Yes, I sound like a broken record, and yes, apparently I have issues processing time. Each year feels like an enjoyable somersault through the seasons until I'm astonished to realize the next year has begun!
The new year brought significant snowfall, which is atypical for our Willamette Valley location. It doesn't look like much in the photo, but the temperatures were much more extreme than indicated by the few inches of snow. We had several multi-day stretches of freezing temperatures anomalous to our temperate zone. I'm not yet sure what the full effects will be, but several of my personal plants appear to have been lost. I love plants, and have appreciated collecting what I think of as a plant zoo. Many of them live in a sunroom off of our dining area, but even so, the sustained freezing temperatures were too much for a few of my exotics. I realize now they came to live with us after the polar winter of 2013. I mistakenly thought they had survived that, and therefore wasn't as attentive as I could have been. Obviously, I should have moved my heat-loving plants into the dining room itself, but I'll certainly know to do that next time.
Additional potential losses include some of our established herbs and medicinal plants. The patchouli is definitely gone. My first year ginger and turmeric pots look like they hold nothing but dirt, but I'm hopeful the roots are intact and new shoots will rise with the spring. It looks like the raspberries will also take a hit. In the last two years I could snip a variety of fresh herbs from my outdoor herb garden year round, including mints. They weren't the most fabulous specimens, but for fresh herbs out of season they were pleasing all the same. This winter, they've been reduced to mere nubs, stumps and roots with a month of weather surprises still to go.
It isn't cheap to establish large gardens, so my hope has been to maximize the initial investment through natural propagation of established annual and perennial patches. Our original seed starting initiative took place in 2014, and with the subsequent milder winters, I was perhaps fooled into thinking we could get away with that. This spring will tell the tale of what to expect going forward, as it seems we're in a cycle of colder, snowier winters here on the valley floor. We'll continue to monitor the farm and see what surprises occur. In the great snowstorm of 2013, both a eucalyptus and an aged paw paw seemed forever gone, but we left them to hibernate in their dead-looking states, and sure enough, 2 years later, they’re back in business.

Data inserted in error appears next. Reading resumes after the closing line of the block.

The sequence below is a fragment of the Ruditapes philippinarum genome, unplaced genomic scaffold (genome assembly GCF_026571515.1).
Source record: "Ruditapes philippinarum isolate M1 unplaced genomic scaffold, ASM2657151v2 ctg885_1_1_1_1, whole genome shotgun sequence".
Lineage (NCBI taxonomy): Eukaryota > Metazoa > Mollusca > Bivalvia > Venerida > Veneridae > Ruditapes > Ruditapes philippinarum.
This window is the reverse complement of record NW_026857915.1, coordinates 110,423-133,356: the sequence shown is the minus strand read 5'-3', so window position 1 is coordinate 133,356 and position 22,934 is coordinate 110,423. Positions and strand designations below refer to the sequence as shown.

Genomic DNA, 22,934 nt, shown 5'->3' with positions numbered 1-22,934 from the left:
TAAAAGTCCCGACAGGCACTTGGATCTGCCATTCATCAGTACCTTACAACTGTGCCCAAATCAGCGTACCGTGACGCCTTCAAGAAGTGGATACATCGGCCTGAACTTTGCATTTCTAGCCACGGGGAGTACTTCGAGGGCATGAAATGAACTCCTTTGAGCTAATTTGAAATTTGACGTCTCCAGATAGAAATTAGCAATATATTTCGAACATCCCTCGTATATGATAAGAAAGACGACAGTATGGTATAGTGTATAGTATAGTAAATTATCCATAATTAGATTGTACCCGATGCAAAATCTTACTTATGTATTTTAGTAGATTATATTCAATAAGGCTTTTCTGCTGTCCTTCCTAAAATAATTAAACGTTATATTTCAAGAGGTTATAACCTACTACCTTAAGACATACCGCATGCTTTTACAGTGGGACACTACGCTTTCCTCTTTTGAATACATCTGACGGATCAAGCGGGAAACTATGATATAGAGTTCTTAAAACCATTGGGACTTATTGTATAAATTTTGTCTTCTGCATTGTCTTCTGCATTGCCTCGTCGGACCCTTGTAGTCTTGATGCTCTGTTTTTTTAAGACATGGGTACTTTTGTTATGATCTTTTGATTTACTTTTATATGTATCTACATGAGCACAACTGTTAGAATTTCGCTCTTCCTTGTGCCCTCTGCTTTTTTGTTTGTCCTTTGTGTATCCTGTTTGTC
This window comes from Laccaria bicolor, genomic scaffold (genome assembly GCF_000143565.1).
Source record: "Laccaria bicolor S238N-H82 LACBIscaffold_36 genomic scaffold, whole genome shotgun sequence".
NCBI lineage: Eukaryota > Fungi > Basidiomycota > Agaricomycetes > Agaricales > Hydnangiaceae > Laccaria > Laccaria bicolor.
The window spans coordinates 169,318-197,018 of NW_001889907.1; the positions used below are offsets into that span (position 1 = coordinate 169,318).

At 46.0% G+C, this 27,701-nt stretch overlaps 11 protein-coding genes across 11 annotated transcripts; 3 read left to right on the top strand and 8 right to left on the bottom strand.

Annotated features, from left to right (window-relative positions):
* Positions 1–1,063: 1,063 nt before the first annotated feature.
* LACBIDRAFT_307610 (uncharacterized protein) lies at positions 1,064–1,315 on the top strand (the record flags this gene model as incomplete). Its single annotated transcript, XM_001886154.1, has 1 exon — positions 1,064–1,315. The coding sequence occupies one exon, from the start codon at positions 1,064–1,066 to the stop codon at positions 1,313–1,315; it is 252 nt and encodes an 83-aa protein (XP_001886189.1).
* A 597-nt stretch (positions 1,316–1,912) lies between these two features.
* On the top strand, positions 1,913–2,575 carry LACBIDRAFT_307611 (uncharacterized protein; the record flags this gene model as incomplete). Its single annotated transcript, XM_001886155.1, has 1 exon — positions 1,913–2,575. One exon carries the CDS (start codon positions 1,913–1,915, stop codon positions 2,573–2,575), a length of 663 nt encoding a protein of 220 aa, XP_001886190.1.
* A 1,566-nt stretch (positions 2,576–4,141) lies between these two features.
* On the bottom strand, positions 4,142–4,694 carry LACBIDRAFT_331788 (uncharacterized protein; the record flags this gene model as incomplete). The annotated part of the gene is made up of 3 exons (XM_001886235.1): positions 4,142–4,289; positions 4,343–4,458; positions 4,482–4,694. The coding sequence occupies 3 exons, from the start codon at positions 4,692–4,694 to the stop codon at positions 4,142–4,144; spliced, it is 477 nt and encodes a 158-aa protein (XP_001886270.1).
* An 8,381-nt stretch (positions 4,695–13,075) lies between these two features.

I’m continually amazed at how seemingly dead plants can miraculously spring to life when you don’t give up on them. It’s a valuable lesson, not just concerning plants and trees, but with great application toward people and circumstances. It taught me to not be fooled by discouraging appearances, while leaving time and space for the Lord to do His fine work.
To wrap this up, we’ve begun our first round of veggie seeds, with particular focus on tomato and pepper seedlings in heated trays. The hope is to get more mature plant starts into the garden this year, in further hope of advancing yield dates by at least a week or two. It seems that around here, tomato plants often don’t kick into full fruition until it’s almost time for the rain. If we can edge that forward a little, even an extra week will maximize the window for canning and preserving. It will be interesting to see what happens. I’ll start a round of flower, herb and miscellaneous seeds a bit closer to spring, and we'll also monitor the bee situation. Our hives have done well due to abundant water and forage sources at this location. Hopefully the bees will overwinter nicely and remain happy in their boxes on the farm. Area beekeepers have reported hive loss due to swarming in warmer months, but our hives seem content where they are.
I’ll report back soon – I really mean it this time, ha ha- with pictures and thoughts on some of the honey and herb processing we've done, and a fun surprise or two.
Thanks for stopping by, and God bless!